On November 1, 2006, Dell's website began offering notebooks with AMD processors (the Inspiron 1501 with a display) with the choice of a single-core MK-36 processor, dual-core Turion X2 chips or Mobile Sempron.
The reason(s) for such a quick reversal remain the subject of debate. Court documents accused Microsoft of coercing OEMs to drop Linux:
Microsoft executive Joachim Kempin described his plan of retaliation and coercion to shut down competition from Linux: "I am thinking of hitting the OEM harder than in the past with anti-Linux actions" and will "further try to restrict source code deliveries where possible and be less gracious when interpreting agreements — again without being obvious about it," continuing "this will be a delicate dance"
While in a 2003 interview Michael Dell denied that Microsoft pressured Dell Inc. into doing an about-face with regard to desktop Linux, citing a lack of sales: "unfortunately the desktop Linux market didn't develop in volume. It's more of a server opportunity" but adding: "We continue to offer Linux on the desktop and there is nothing else to say. However, a 2004 report noted that Dell no longer offered pre-installed desktop Linux:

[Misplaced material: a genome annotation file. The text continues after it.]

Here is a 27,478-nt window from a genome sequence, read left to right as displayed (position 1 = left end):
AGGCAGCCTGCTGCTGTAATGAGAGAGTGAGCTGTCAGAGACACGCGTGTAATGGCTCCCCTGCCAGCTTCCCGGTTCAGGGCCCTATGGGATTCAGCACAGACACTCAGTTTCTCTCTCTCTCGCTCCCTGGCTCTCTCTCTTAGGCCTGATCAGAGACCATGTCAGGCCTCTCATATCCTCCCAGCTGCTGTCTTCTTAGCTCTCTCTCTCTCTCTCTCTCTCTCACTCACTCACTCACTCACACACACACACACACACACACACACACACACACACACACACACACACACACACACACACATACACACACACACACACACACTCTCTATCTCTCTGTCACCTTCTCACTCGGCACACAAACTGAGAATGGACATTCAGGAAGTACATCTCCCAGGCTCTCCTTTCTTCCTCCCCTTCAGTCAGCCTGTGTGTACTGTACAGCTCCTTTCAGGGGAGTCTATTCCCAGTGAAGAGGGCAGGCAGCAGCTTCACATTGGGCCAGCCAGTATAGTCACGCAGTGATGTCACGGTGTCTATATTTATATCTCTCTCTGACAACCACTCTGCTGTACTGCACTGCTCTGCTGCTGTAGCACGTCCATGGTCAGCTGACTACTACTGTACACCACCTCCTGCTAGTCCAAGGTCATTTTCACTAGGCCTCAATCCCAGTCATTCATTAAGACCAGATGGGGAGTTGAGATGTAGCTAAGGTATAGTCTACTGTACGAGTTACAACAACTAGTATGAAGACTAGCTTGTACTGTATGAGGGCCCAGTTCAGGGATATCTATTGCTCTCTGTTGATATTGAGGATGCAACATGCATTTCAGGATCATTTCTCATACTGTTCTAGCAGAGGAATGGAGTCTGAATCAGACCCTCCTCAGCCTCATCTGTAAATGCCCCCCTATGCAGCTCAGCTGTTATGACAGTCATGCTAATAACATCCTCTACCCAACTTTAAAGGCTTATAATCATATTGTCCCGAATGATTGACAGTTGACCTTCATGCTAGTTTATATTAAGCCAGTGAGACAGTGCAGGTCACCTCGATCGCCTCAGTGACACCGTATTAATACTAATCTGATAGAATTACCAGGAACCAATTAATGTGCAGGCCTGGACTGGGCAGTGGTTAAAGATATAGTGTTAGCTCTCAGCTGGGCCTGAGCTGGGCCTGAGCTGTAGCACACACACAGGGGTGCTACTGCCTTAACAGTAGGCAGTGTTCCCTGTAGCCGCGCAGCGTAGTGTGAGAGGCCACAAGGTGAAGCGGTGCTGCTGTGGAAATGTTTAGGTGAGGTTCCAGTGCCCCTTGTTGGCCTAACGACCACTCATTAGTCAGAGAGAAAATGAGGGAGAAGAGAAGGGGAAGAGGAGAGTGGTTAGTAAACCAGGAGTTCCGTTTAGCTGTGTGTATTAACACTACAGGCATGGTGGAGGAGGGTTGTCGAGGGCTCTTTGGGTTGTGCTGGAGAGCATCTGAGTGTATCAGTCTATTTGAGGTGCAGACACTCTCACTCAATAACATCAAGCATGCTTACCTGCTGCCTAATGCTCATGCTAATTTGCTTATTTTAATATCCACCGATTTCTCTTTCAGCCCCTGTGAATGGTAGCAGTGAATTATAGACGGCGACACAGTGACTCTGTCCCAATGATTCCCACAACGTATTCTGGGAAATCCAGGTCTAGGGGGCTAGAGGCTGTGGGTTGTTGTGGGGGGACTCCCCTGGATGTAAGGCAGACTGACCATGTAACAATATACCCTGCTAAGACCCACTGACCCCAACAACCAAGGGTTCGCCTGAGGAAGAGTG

So what does it mean "factory installed Linux"? If you want Dell to install Linux for you, first add on $119. But here is the annoying part. They won't send you a computer with Linux pre-installed. They sell you the computer and the boxes of software on the side, and then they make an appointment to send you someone who comes to your house or business and installs it there.
On February 26, 2007 Dell announced that it had commenced a program to sell and distribute a range of computers with pre-installed Linux distributions as an alternative to Microsoft Windows. Dell indicated that Novell's SUSE Linux would appear first. However, Dell on February 27, 2007 announced that its previous announcement related to certifying the hardware as ready to work with Novell SUSE Linux and that it (Dell) had no plans to sell systems pre-installed with Linux in the near future. On March 28, 2007, Dell announced that it would begin shipping some desktops and laptops with Linux pre-installed, although it did not specify which distribution of Linux or which hardware would lead. On April 18, 2007 a report appeared suggesting that Michael Dell used Ubuntu on one of his home systems. On May 1, 2007, Dell announced it will ship the Ubuntu Linux distribution. On May 24, 2007, Dell started selling models with Ubuntu Linux 7.04 pre-installed: a laptop, a budget computer, and a high-end PC.